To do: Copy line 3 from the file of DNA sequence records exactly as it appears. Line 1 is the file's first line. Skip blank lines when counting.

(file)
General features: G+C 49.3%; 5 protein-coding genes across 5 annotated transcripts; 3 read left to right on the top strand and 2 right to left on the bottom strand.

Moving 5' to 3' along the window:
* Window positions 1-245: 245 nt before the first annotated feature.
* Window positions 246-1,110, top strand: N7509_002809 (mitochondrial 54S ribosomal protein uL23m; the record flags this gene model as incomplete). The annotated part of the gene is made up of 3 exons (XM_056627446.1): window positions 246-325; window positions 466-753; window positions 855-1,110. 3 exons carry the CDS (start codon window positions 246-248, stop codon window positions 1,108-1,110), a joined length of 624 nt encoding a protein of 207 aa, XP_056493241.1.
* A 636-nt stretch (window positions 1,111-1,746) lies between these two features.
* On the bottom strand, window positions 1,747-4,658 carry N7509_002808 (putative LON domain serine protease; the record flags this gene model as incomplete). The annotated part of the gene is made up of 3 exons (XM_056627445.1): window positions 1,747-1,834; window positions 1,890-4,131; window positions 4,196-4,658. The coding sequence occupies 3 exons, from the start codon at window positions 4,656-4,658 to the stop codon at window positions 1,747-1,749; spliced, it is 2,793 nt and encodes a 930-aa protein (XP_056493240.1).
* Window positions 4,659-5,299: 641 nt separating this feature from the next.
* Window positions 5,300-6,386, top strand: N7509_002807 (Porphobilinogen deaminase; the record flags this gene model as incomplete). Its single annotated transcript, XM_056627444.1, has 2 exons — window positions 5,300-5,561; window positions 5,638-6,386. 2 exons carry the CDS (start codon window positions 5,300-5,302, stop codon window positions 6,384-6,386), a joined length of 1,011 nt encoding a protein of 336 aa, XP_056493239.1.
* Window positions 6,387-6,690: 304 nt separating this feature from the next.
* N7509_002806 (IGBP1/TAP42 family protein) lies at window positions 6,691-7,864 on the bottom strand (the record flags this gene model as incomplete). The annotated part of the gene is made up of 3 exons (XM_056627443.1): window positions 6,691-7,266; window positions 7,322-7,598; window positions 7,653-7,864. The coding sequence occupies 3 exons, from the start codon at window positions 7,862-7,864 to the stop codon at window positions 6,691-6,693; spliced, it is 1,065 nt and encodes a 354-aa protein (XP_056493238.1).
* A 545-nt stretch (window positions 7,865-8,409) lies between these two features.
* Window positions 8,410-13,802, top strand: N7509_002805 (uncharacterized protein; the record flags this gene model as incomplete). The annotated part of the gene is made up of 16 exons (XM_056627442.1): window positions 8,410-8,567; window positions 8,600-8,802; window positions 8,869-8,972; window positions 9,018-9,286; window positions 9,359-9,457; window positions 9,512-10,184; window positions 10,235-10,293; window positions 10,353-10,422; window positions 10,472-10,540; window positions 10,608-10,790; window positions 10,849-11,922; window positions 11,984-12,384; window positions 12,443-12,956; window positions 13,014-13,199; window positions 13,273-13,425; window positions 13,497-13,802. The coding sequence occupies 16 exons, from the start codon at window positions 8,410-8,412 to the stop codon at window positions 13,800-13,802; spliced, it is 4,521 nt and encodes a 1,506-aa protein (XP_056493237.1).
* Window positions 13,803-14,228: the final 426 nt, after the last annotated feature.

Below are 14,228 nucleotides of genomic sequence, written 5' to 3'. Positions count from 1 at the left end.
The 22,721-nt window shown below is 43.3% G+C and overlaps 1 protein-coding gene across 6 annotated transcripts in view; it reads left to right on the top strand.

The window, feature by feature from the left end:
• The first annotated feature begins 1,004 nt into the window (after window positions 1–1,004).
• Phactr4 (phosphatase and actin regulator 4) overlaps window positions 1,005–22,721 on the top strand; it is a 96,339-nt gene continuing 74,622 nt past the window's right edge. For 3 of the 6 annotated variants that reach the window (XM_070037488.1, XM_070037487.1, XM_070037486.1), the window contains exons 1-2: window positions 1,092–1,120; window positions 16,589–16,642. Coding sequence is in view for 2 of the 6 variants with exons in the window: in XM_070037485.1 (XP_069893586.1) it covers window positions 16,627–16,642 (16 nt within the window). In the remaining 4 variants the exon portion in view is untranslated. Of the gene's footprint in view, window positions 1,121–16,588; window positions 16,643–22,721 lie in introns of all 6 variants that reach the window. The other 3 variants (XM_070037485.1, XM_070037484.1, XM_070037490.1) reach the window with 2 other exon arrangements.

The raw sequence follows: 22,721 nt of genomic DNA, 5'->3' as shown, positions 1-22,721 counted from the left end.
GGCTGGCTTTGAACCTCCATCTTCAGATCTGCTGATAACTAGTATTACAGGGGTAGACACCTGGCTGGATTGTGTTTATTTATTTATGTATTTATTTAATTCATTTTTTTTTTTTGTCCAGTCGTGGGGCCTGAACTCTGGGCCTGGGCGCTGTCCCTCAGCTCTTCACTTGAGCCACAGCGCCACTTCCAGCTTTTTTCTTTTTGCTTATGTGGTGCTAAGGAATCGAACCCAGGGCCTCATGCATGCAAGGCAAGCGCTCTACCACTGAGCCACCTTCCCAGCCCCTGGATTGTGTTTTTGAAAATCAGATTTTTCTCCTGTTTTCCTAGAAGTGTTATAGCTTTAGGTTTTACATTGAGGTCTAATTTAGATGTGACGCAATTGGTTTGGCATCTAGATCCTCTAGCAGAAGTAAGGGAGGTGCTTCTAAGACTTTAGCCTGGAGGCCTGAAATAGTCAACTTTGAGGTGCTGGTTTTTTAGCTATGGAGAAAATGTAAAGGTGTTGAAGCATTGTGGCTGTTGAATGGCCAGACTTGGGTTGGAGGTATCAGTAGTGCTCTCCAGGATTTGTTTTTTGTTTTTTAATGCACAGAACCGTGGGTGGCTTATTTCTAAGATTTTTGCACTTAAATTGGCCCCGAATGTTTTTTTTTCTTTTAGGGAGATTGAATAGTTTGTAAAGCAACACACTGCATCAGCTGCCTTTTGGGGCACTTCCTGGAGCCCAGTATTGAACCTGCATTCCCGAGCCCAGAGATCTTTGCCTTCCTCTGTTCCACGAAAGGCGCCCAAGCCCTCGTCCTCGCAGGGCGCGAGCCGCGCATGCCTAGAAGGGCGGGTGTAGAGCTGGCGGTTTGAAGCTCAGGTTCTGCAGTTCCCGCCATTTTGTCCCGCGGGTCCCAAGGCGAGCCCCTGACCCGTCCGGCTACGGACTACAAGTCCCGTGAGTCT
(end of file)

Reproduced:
* Window positions 1-245: 245 nt before the first annotated feature.